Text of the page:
Witchy Ways To Use Yarrow
This is an incredibly powerful little weed
I had a request that the Behind The Scenes for Dream Lord Wars Chapter 5 be something witchy! I was going to talk about grounding, but then Ms. Bubbly invited us over to her place to harvest yarrow, and Ms. Marvelous didn’t know what to do with it.
Frankly, neither did I. Have I done stuff with it? Yes. Have I used it to its full extent? No. Have I done anything with this for the past decade and a half?
*gasps for air and then sobers up*
The only thing I really remembered before I got started was that we’d gather leaves, chew them, and put them on wounds when we were out and about, and didn’t want to go home. So, to freshen my memory and to help my dear, dear friend out, here’s the research I re-gathered along with some very helpful articles!
Yarrow Is Healthy!
I’m not a health professional, so don’t hold me to that. But there are a lot of benefits to this little weed! Well, it’s not too little. It actually goes up to my waist. But whatever. It’s important to remember that a lot of this stuff hasn’t been scientifically studied well. In order to gain solid results, you need blind tests and control studies, along with people who are going to follow the rules lined out in the study. That just doesn’t happen when we’re talking about weeds. Tests are expensive and the companies who run these typically want to invest in things that will pay for themselves and at least two yachts.
Medicine men and women have been running their own experiments for hundreds of years, and that should count for something.
Due to the nature of the plant and what it has within it (the types of oils and tannins, resin, and alkaloids, and such) we have a fairly decent understanding of what the plant is capable of. Here are a few:
Those are the ones I’m familiar with. Depending on which site you go to, there are more things it can potentially do. I recommend checking out Witchy Gypsy Momma. She’s a lovely wealth of knowledge.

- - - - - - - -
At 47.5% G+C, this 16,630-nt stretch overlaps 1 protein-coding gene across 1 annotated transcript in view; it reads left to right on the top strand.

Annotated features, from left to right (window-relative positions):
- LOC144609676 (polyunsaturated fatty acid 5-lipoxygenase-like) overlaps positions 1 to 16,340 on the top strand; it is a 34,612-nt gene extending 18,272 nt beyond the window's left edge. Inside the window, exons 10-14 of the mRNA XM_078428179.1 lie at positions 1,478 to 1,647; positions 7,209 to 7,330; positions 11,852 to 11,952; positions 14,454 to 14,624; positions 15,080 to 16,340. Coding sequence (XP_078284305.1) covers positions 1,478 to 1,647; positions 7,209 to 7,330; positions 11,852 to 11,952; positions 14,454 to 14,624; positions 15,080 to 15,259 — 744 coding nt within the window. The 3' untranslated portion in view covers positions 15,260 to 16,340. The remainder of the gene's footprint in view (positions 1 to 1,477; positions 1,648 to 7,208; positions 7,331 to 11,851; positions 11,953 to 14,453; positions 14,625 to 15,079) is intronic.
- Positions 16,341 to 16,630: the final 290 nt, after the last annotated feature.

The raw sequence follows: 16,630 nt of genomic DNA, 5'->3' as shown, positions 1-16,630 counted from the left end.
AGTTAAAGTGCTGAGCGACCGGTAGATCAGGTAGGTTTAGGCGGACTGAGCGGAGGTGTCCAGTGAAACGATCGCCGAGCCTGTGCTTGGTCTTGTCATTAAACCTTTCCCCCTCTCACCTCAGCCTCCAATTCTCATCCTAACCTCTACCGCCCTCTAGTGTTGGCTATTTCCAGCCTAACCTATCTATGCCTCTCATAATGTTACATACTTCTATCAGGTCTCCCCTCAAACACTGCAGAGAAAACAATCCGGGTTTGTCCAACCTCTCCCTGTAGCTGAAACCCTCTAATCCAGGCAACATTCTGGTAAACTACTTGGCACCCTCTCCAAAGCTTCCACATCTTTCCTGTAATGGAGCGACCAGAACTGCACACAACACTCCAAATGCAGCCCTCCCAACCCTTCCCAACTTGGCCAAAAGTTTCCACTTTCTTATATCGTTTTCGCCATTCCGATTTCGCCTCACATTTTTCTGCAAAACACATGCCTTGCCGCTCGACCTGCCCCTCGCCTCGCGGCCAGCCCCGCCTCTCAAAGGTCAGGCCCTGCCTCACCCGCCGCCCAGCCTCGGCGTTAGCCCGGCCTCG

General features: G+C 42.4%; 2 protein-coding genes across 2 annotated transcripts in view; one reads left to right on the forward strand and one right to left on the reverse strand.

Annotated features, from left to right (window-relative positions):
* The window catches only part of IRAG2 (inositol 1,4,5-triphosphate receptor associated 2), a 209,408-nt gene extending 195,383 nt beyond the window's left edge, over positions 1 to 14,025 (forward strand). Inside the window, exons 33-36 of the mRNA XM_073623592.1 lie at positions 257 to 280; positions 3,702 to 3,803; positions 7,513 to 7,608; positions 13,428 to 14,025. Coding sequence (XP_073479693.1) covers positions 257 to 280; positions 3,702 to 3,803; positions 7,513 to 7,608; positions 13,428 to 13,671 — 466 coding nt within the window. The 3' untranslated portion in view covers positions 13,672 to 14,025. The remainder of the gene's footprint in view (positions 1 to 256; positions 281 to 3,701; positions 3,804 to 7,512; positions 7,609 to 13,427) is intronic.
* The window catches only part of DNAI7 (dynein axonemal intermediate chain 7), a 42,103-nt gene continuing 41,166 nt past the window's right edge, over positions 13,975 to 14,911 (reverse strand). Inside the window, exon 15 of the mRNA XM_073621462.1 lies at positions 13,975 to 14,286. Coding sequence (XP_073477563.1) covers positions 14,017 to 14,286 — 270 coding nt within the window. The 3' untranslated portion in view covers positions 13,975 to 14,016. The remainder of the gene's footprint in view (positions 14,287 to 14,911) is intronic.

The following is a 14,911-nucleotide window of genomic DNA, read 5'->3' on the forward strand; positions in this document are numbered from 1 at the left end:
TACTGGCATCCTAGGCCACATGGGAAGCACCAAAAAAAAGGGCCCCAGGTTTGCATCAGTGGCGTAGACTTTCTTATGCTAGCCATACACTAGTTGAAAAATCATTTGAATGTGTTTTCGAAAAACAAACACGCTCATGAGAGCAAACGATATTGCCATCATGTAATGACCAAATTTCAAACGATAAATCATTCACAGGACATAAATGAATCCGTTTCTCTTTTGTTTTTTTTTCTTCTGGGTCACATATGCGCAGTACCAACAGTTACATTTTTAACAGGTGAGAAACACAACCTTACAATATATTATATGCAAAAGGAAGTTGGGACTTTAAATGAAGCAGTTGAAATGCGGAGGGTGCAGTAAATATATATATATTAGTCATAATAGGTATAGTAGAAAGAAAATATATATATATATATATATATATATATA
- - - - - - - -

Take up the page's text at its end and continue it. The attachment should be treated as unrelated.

Growing up, we typically used it on wounds as an antibacterial and a healing helper (I’ve been formatting all day, so words are hard right now. *mutters under breath* “Healing helper.” Well, that’s what it does. OMG). However, I’ve since learned you could use it to:
warm up cold feet (because it stimulates your circulatory system)
acute stages of colds, influenza, and chest colds
inflammations of the skin
Growing up, we used to make a poultice. We didn’t do much, either. We just took the leaves, chewed them, and put them right on the wound until we could get into the house, which, you know, sometimes would take all day.
I put yarrow in the broom over the main door as it magickly represents:
Removes energetic blocks
Just keep in mind that it will shed as it dries. You might have to do a little extra dusting through Christmas, but then you’ll be good until you can replace the yarrow the following summer.
Use yarrow to aid you in your boundary work. It gives off a nice smell that physically reminds you that you wanted to create those boundaries, and it gives you the clarity of mind to realize the courage you bring every day to enforce them.
Yarrow can be used to keep negative energies out of your home or business. Everyone talks about sage, but this little weed grows everywhere and it’s super effective. If you want to give it an extra boost, let it soak in the sun a while before using in the home.
Thanks to Jane who shared a fantastic story about her uncle who was a bit of a herbalist and medicine man, I now know you can use yarrow for hair loss. But after doing some research, nettles is another key ingredient! And guess what grows right next to yarrow? Nettles.
Hair Loss Tea
Take a handful of yarrow and nettle leaves
Crush them in a mortar
Add 8 oz boiling water
Strain leaves out
Apply this tea to your shampooed hair and scalp
The nettles have anti inflammatory agents as well, and the two together ensure your scalp is healthy and reduces the amount of lost hair.
There are a few other things you can do with yarrow. I can’t wait for the Gal Pals to gather and do some yarrow magick-ness, though, we’d better hurry. We’re about to miss the harvest window. Ms. Bubbly is the real witch. I feel like I’m just talking the talk next to her. She actually makes time to gather and use these.
I’ll get there. I will.
But for now, I do have some yarrow hanging up to dry in my plant room and my broom yarrow has been replaced. I’m not a complete chair-potato witch.